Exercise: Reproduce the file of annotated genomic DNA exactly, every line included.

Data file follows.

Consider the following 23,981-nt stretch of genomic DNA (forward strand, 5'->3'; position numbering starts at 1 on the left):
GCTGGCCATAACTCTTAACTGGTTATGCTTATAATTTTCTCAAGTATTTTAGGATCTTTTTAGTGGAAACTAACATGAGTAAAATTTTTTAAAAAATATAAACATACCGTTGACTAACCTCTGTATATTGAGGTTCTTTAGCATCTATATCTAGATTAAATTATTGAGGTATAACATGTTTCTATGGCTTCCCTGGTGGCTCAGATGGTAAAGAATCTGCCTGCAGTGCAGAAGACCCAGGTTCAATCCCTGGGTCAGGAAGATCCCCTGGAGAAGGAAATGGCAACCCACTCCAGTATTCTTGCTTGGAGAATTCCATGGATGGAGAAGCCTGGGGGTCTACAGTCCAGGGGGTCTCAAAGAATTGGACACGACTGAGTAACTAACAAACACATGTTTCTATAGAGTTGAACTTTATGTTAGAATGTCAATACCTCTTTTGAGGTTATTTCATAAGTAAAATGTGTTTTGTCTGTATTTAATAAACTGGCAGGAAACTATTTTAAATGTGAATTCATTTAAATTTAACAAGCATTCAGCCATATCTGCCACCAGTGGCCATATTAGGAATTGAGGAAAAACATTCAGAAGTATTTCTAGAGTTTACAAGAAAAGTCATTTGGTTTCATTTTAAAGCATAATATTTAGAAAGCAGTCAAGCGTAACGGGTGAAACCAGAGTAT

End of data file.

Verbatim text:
Consider the following 23,981-nt stretch of genomic DNA (forward strand, 5'->3'; position numbering starts at 1 on the left):
GCTGGCCATAACTCTTAACTGGTTATGCTTATAATTTTCTCAAGTATTTTAGGATCTTTTTAGTGGAAACTAACATGAGTAAAATTTTTTAAAAAATATAAACATACCGTTGACTAACCTCTGTATATTGAGGTTCTTTAGCATCTATATCTAGATTAAATTATTGAGGTATAACATGTTTCTATGGCTTCCCTGGTGGCTCAGATGGTAAAGAATCTGCCTGCAGTGCAGAAGACCCAGGTTCAATCCCTGGGTCAGGAAGATCCCCTGGAGAAGGAAATGGCAACCCACTCCAGTATTCTTGCTTGGAGAATTCCATGGATGGAGAAGCCTGGGGGTCTACAGTCCAGGGGGTCTCAAAGAATTGGACACGACTGAGTAACTAACAAACACATGTTTCTATAGAGTTGAACTTTATGTTAGAATGTCAATACCTCTTTTGAGGTTATTTCATAAGTAAAATGTGTTTTGTCTGTATTTAATAAACTGGCAGGAAACTATTTTAAATGTGAATTCATTTAAATTTAACAAGCATTCAGCCATATCTGCCACCAGTGGCCATATTAGGAATTGAGGAAAAACATTCAGAAGTATTTCTAGAGTTTACAAGAAAAGTCATTTGGTTTCATTTTAAAGCATAATATTTAGAAAGCAGTCAAGCGTAACGGGTGAAACCAGAGTAT